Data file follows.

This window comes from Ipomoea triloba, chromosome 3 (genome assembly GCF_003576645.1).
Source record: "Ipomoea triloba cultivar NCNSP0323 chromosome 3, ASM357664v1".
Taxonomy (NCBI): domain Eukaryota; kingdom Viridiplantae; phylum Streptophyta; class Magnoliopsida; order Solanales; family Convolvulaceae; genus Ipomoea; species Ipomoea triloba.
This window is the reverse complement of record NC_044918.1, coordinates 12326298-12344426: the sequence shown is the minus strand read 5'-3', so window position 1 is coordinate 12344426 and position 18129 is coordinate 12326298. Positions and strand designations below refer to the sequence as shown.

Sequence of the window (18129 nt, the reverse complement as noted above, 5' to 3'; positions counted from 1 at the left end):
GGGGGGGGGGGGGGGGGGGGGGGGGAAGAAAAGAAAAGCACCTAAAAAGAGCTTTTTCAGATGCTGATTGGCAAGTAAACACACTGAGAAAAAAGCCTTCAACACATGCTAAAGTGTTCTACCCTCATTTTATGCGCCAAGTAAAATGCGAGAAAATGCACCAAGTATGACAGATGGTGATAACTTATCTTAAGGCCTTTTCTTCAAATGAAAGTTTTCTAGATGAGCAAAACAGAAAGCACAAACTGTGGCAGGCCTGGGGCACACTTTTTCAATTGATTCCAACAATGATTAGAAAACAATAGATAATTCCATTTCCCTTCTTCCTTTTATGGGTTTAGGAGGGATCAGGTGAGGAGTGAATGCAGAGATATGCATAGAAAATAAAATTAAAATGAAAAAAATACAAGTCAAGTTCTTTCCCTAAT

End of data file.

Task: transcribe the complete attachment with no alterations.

This window comes from Ipomoea triloba, chromosome 3 (genome assembly GCF_003576645.1).
Source record: "Ipomoea triloba cultivar NCNSP0323 chromosome 3, ASM357664v1".
Taxonomy (NCBI): domain Eukaryota; kingdom Viridiplantae; phylum Streptophyta; class Magnoliopsida; order Solanales; family Convolvulaceae; genus Ipomoea; species Ipomoea triloba.
This window is the reverse complement of record NC_044918.1, coordinates 12326298-12344426: the sequence shown is the minus strand read 5'-3', so window position 1 is coordinate 12344426 and position 18129 is coordinate 12326298. Positions and strand designations below refer to the sequence as shown.

Sequence of the window (18129 nt, the reverse complement as noted above, 5' to 3'; positions counted from 1 at the left end):
GGGGGGGGGGGGGGGGGGGGGGGGGAAGAAAAGAAAAGCACCTAAAAAGAGCTTTTTCAGATGCTGATTGGCAAGTAAACACACTGAGAAAAAAGCCTTCAACACATGCTAAAGTGTTCTACCCTCATTTTATGCGCCAAGTAAAATGCGAGAAAATGCACCAAGTATGACAGATGGTGATAACTTATCTTAAGGCCTTTTCTTCAAATGAAAGTTTTCTAGATGAGCAAAACAGAAAGCACAAACTGTGGCAGGCCTGGGGCACACTTTTTCAATTGATTCCAACAATGATTAGAAAACAATAGATAATTCCATTTCCCTTCTTCCTTTTATGGGTTTAGGAGGGATCAGGTGAGGAGTGAATGCAGAGATATGCATAGAAAATAAAATTAAAATGAAAAAAATACAAGTCAAGTTCTTTCCCTAAT